A Florentine architect and sculptor, Jacopo Sansovino orchestrated the archi­tectural renewal of the political center of Venice, helping to modernize the city and bring it into the High Renaissance. In Florence, Italy, Jacopo Tatti trained as a sculptor with Andrea Sansovino and subsequently adopted the surname of his mentor. While he was in Florence, he encountered the High Renaissance as it was currently unfolding in the studio and the city. Around 1506 Sansovino went to Rome, where he established himself as an important sculptor whose work was deeply influenced by ancient sculpture and the art of Michelangelo.* Sansovino also continued to pursue his interest in architecture as he studied ancient buildings and eventually received religious and private architectural commissions.
After the sack of Rome, Sansovino moved to Venice in 1527, where he was in demand from the beginning, subsequently becoming famous as an architect. His formation and commissions in Rome and Florence meant that he brought with him the latest artistic and architectural innovations to Venice. In 1529 he was named chief architect of St. Mark's and received the commission to restruc­ture and unify the central piazza of St. Mark, the political, economic, and cul­tural center of the city. The Roman vocabulary and the scale of his projects there, including the Library, the Loggetta underneath the campanile, various offices, and the Venetian mint, made a tremendous impact. While outwardly modern, Sansovino's buildings responded to the local architectural tradition and Venice's specific construction needs as Sansovino likewise adapted the design to the site and function of the building. Stylistically, his architecture reflects his sculptural formation with a pictorial dynamism owing to the play of light and shade on the surface.
Sansovino also continued to sculpt in Venice, renewing the Venetian and northern Italian sculptural scene there with his sculptures, tombs, and reliefs that embodied his mixture of classical and modern models, as evidenced in his sculp­tures for the Loggetta. Sansovino simultaneously continued to study fifteenth-century sculpture, especially the work of Donatello, as he sensitively responded to the northern Italian artistic tradition and fused it with central Italian devel­opments. Sansovino worked in Venice for more than forty years, helping to visibly establish the all'antica style there with his sculptures and architecture.
B. Boucher, The Sculpture ofJacopo Sansovino, 1991.
D. Howard, Jacopo Sansovino: Architecture and Patronage in Renaissance Venice, 1975.
Mary Pixley

Renaissance and Reformation 1500-1620: A Biographical Dictionary. . 2001.

Look at other dictionaries:

  • Sansovino, Jacopo — (Jacopo Tatti; 1486 1570)    Florentine architect and sculptor who trained with Andrea Sansovino from whom he adopted his surname. He traveled to Rome in 1505 or 1506 where he entered Donato Bramante s circle. For the next two decades he split… …   Dictionary of Renaissance art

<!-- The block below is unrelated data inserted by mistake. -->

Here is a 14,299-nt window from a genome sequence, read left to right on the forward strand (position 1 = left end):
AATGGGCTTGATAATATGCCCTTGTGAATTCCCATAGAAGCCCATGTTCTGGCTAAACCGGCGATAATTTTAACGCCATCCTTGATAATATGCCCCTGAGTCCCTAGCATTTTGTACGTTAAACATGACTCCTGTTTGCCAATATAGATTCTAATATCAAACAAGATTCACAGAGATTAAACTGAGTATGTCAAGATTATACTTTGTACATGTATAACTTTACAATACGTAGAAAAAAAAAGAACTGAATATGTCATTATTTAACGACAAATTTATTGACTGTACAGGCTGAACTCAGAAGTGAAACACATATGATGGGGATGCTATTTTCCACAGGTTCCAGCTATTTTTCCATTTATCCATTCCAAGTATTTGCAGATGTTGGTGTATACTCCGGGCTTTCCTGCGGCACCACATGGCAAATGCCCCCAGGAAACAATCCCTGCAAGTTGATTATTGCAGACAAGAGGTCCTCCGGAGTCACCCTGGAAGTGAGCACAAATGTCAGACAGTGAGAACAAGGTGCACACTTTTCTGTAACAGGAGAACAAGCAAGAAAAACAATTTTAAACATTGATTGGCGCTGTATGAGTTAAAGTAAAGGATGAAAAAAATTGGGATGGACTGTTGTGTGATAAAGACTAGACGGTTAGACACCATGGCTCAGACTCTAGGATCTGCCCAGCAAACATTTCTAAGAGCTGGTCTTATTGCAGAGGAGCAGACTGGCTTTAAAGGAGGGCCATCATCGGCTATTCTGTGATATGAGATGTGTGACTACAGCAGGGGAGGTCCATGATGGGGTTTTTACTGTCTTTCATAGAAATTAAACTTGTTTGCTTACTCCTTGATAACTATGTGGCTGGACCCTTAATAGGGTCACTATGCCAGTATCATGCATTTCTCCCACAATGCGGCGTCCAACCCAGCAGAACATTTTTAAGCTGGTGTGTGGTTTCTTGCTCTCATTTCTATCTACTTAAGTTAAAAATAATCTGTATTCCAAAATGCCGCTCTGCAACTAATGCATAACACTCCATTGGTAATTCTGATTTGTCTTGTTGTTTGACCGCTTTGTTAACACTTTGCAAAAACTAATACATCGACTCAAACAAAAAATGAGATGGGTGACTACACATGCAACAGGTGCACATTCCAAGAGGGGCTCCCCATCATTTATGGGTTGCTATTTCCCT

• Sansovino, Jacopo — orig. Jacopo Tatti born July 2, 1486, Florence, Republic of Florence died Nov. 27, 1570, Venice, Republic of Venice Italian sculptor and architect. He trained in Florence under Andrea Sansovino, whose name he adopted. In 1505–06 he moved to Rome… …   Universalium

  • SANSOVINO, Jacopo — (1486 1570)    Jacopo Sansovino is credited with introducing to Venice the classical architecture that was devel oped further in the next generation by the famous Venetian Renaissance architect Andrea Palladio. Jacopo Sansovino was born in… …   Historical Dictionary of Architecture

  • Sansovino, Jacopo — (1486 1570)    Florentine architect and sculptor, born Jacopo Tatti. He was a pupil of Andrea Sansovino, whose surname he took when he followed his master to Rome in 1505. His early career was in Rome, but after the Sack of Rome by the imperial… …   Historical Dictionary of Renaissance

  • Sansovino, Jacopo — orig. Jacopo Tatti (2 jul. 1486, Florencia, República de Florencia–27 nov. 1570, Venecia, República de Venecia). Escultor y arquitecto italiano. Se formó en Florencia como discípulo de Andrea Sansovino, cuyo apellido adoptó. Entre 1505 y 1506, se …   Enciclopedia Universal

  • Sansovino, Jacopo — soprannome di Tatti, Jacopo …   Sinonimi e Contrari. Terza edizione

  • Sansovino, Jacopo Tatti, llamado el — ► (1486 1570) Escultor italiano, que debe su sobrenombre al hecho de haber sido el discípulo de Andrea. Refugiado en Venecia para evitar la persecución de las tropas de Carlos V, dejó en dicha ciudad los frutos más representativos de su talento… …   Enciclopedia Universal

  • Jacopo Sansovino — par le Tintoret Nom de naissance Jacopo Tatti Naissance …   Wikipédia en Français

  • Jacopo Tatti — Jacopo Sansovino Jacopo Sansovino par le Tintoret …   Wikipédia en Français

  • SANSOVINO (1486-1570) — SANSOVINO JACOPO TATTI dit (1486 1570) Architecte et sculpteur qui devait prendre le surnom de son maître Sansovino, Jacopo Tatti joue un rôle particulièrement important dans le développement de l’art vénitien. Florentin de naissance, il entre… …   Encyclopédie Universelle